Eksteins speaks of the German “preoccupation with the administration of life, with technique, to the point where technique becomes a value and an aesthetic goal, not merely a means to an end.” In Germany, unlike Britain, technical and vocational training was a matter of national and state concern well before World War One. In Hitler’s Germany the blending of aesthetics and technique in radio, film, and the meticulously planned Nuremburg spectacles was indispensable to the Third Reich’s tyranny of harmony. It was no wonder that Lindbergh’s astounding achievement in 1927, representing as it did a Nietzschean triumph of will and technology, should be followed by his idolization in Nazi Germany, where Hermann Goering pinned on him the Service Cross of the German Eagle.
The admiration was mutual: Lindbergh viewed the western democracies as degenerate and incapable of competing with Germany. Later, as a prominent member of the America First Committee, he announced in an angry speech that “the three most important groups who have been pressing this country toward war are the British, the Jewish, and the Roosevelt Administration.” His belief that fascism was the wave of the future, Eksteins reminds us, was reflected in Anne Lindbergh’s 1940 book The Wave of the Future (and shared, apparently, by the young Paul De Man).
Eksteins’ book arrives on the scene at a time when it appears to some observers that there are still New Wave diehards who dream of a Germany capable of being a salvational force in a troubled and divided Europe. Daniel Johnson in the April, 1989 Encounter, for instance, calls attention to Arnulf Baring’s recently published Our New Megalomania: Germany Between East and West with its warning that the new vision “is beginning to resemble the old, fatal German sense of mission, the tragic destiny which already clouded so many first-rate minds in World War I.” In a similar vein, Gordon Craig in the June 15, 1989 New York Review of Books has compared the ideas of Jean-Marie Le Pen’s xenophobic French National Front to the aspirations of the German Right, especially as it is being agitated by the writings of Franz Schoenhuber and his leadership of the right-wing Republican party.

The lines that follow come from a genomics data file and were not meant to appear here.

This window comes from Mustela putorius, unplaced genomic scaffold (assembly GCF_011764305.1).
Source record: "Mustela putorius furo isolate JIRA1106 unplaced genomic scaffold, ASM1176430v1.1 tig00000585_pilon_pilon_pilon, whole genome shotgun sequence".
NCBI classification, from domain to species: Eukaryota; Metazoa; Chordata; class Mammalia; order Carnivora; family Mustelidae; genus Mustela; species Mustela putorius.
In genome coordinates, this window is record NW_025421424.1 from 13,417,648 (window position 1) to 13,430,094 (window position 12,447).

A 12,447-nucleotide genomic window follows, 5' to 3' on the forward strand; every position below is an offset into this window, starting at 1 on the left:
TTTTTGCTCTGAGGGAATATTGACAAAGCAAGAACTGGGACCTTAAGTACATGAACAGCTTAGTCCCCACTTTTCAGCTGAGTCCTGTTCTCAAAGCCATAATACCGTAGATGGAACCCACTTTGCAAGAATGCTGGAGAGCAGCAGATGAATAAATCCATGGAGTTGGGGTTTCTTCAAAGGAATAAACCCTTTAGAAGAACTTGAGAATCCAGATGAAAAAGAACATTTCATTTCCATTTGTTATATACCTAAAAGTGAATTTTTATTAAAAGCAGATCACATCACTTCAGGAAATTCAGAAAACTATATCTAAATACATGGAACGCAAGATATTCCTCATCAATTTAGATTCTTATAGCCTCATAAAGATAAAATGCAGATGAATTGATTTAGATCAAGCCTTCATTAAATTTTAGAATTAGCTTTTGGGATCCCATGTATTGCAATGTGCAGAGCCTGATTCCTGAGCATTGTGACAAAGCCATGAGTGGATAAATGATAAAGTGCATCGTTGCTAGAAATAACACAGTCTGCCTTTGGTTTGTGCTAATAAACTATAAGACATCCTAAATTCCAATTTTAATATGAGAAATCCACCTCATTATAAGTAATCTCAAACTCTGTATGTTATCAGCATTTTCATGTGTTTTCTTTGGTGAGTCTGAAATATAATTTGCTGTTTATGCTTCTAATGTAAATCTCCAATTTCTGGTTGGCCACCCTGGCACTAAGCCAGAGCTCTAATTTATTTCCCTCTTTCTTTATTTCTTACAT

Unsettling thoughts (to close on a personal note) to carry with one to the concentration camp at Dachau on a beautiful Sunday afternoon after high mass at the splendidly resurrected Frauenkirche in Munich. But perhaps after all it is the best place to take them. Dachau is a memorial, not a museum, I was advised, and the choice of words is right: in a museum one expects to find a past that is over and done with, easily available to the softening nostalgia of le temps perdu. A memorial is for that which in the interests of present and future must be refused such comfortable neutralization.
So one contemplates the appalling photographs and incineration ovens as memorials of a technical efficiency whose culmination in this place was the aestheticization of death. Here the Carmelite nuns have established their prayerful Karmelkloster, a memorial, as their founder and first prioress put it, of “what happens when the state becomes the substitute for God.” So when the great doomsday bell sounds over the camp at three o’clock one may go into their chapel and hear the nuns recite their memorial office.
Eksteins’ book begins with a memorial return to Verdun by way of two cemeteries: first, an automobile graveyard piled high with “smashed corpses, crumpled bodies, glistening skeletons,” then that other cemetery where beneath symmetrical rows of white crosses lie those who fell in the battle of Verdun in the Great War. His book, he says, “will try to show that the two graveyards are related.” In the process he shows that Dachau is part of the relation.
John P. Sisk is Arnold Professor of the Humanities Emeritus at Gonzaga University.